I am a Computer Science PhD who has worked in Machine Learning at both Amazon and Google Brain.I have a blog at https://onemanynone.substack.com/ where I publish posts aimed at a broader and less technical audience.
I feel as if I can agree with this statement in isolation, but can't think of a context where I would consider this point relevant.I'm not even talking about the question of whether or not the AI is sentient, which you asked us to ignore. I'm talking about how do we know that an AI is "suffering," even if we do assume it's sentient. What exactly is "suffering" in something that is completely cognitively distinct from a human? Is it just negative reward signals? I don't think so, or at least if it was, that would likely imply that training a sentient AI is unethical in all cases, since training requires negative signals.That's not to say that all negative signals are the same or that maybe in some contexts it's painful or not, just that I think determining that is an even harder problem than determining if the AI is sentient.
Fair enough. But for the purposes of this post, the point is that capability increased without increased compute. If you prefer, bucket it as "compute" vs "non-compute" instead of "compute" vs "algorithmic".
I think whether or not it's trivial isn't the point: they did it, it worked, and they didn't need to increase the compute to make it happen.
I agree. I made this point and that is why I did not try to argue that LLMs did not have qualia.
But I do believe you can consider necessary conditions and look at their absence. For instance, I can safely declare that a rock does not have qualia, because I know it does not have a brain.
Similarly, I may not be able to measure whether LLMs have emotions, but I can observe that the processes that generated LLMs are highly inconsistent with the processes that caused emotions to emerge in the only case where I know they exist. Pair that with the observation that specific human emotions seem like only one option out of infinitely many, and it makes a strong probabilistic argument.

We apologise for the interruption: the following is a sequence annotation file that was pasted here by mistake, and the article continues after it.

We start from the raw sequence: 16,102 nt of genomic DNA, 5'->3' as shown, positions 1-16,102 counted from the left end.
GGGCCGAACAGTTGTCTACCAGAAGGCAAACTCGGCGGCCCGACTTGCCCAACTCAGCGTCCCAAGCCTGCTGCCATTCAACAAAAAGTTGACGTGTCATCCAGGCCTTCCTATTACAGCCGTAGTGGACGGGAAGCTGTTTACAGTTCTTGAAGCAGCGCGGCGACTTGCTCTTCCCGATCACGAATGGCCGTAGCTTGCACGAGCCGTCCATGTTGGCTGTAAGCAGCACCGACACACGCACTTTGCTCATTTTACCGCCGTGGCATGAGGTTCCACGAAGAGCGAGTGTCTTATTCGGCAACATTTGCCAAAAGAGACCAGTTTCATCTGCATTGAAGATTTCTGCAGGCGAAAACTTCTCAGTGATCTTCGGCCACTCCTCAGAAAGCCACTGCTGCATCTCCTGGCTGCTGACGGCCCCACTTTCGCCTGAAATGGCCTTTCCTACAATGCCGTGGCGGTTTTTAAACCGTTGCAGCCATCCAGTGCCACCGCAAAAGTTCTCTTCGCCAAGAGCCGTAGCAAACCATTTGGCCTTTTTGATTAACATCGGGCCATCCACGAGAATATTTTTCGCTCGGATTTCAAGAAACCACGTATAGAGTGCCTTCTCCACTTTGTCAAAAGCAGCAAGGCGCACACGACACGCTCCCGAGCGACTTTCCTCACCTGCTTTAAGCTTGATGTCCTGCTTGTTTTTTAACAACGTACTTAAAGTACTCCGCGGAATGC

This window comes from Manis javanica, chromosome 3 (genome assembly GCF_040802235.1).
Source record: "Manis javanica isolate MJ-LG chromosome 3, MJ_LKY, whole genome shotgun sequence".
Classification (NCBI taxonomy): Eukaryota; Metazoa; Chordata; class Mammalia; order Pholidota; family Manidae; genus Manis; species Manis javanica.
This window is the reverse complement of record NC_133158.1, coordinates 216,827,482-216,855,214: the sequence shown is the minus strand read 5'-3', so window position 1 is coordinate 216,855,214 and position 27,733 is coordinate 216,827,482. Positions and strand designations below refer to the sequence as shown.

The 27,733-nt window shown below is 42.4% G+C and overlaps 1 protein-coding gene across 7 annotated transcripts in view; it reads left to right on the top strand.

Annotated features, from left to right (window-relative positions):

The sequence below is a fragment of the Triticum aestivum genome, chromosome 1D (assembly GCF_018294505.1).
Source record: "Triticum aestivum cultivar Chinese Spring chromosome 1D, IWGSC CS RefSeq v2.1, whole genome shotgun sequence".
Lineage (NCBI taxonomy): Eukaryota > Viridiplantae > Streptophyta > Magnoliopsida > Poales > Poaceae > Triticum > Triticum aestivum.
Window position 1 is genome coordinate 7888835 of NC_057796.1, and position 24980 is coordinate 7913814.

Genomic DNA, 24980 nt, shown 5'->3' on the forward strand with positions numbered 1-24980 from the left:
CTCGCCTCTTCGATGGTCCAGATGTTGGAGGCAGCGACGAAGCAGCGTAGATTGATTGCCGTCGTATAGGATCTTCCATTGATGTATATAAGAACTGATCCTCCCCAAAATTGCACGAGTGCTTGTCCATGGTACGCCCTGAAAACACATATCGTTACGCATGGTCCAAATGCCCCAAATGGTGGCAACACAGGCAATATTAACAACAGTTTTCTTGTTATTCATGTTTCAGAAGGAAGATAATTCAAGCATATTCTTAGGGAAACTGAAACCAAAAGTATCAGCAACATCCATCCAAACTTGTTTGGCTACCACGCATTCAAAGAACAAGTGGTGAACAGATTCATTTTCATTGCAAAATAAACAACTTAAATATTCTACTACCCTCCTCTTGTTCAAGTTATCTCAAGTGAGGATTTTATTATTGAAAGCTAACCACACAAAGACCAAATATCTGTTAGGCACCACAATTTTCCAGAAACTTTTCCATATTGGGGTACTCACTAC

This is sort of why I made the argument that we can only consider necessary conditions, and look for their absence.
But more to your point, LLMs and human brains aren't "two agents that are structurally identical." They aren't even close. The fact that a hypothetical built-from-scratch human brain might have the same qualia as humans isn't relevant, because that's not what's being discussed.
Also, unless your process was precisely "attempt to copy the human brain," I find it very unlikely that any AI development process would yield something particularly similar to a human brain.
I have explained myself more here: https://www.lesswrong.com/posts/EwKk5xdvxhSn3XHsD/don-t-over-anthropomorphize-ai
OK, I've written a full rebuttal here: https://www.lesswrong.com/posts/EwKk5xdvxhSn3XHsD/don-t-over-anthropomorphize-ai. The key points are at the top.
In relation to your comment specifically, I would say that anger may have that effect on the conversation, but there's nothing that actually incentivizes the system to behave that way - the slightest hint of anger or emotion would be immediate negative reward during RLHF training. Compare to a human: There may actually be some positive reward to anger, but even if there isn't evolution still allowed to get angry because we are mesa-optimizers where that has a positive effect overall.
Therefore, the system learned angry behavior in stage-1 training. But that has no reward structure, and therefore could not associate different texts to different qualia.
Hmmm... I think I still disagree, but I'll need to process what you're saying and try to get more into the heart of my disagreement. I'll respond when I've thought it over.
Thank you for the interesting debate. I hope you did not perceive as me being overly combative.
I see, but I'm still not convinced. Humans behave in anger as a way to forcibly change a situation into one that is favorable to itself. I don't believe that's what the AI was doing, or trying to do.
I feel like there's a thin line I'm trying to walk here, and I'm not doing a very good job. I'm not trying to comment on whether or not the AI has any sort of subjective experience. I'm just saying that even if it did, I do not believe it would bare any resemblance to what we as humans experience as anger.
Ah okay. My apologies for misunderstanding.